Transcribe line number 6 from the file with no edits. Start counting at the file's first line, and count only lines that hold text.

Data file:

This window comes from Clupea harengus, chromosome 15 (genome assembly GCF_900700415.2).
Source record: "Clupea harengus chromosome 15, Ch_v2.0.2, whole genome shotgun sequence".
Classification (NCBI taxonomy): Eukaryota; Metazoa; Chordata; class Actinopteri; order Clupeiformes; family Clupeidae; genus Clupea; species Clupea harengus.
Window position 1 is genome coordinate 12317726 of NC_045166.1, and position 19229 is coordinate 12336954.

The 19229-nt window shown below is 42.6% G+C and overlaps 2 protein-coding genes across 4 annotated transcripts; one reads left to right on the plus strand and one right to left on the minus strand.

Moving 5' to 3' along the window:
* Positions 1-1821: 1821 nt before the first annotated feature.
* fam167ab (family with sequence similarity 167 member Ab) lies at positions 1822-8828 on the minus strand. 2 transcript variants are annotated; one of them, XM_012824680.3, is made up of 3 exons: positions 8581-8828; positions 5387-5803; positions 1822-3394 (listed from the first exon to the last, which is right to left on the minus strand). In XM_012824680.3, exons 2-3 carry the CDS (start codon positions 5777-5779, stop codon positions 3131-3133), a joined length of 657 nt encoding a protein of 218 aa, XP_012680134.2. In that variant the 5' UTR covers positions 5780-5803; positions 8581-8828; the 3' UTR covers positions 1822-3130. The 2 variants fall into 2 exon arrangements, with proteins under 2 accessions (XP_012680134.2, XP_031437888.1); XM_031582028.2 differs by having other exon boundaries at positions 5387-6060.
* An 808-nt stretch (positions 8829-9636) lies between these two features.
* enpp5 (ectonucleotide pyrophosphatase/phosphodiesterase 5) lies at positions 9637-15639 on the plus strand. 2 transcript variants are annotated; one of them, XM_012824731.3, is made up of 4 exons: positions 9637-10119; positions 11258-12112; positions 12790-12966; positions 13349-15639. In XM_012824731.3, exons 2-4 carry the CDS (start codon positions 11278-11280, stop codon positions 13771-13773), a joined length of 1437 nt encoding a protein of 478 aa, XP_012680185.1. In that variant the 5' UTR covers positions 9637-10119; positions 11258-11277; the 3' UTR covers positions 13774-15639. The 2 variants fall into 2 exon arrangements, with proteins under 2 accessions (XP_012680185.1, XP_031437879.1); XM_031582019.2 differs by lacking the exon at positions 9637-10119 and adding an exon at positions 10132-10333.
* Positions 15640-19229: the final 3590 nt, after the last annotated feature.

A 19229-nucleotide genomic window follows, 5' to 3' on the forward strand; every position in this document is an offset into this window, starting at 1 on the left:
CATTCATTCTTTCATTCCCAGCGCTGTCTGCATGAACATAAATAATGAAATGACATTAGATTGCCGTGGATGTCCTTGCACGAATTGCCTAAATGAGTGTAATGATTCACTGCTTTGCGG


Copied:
Moving 5' to 3' along the window: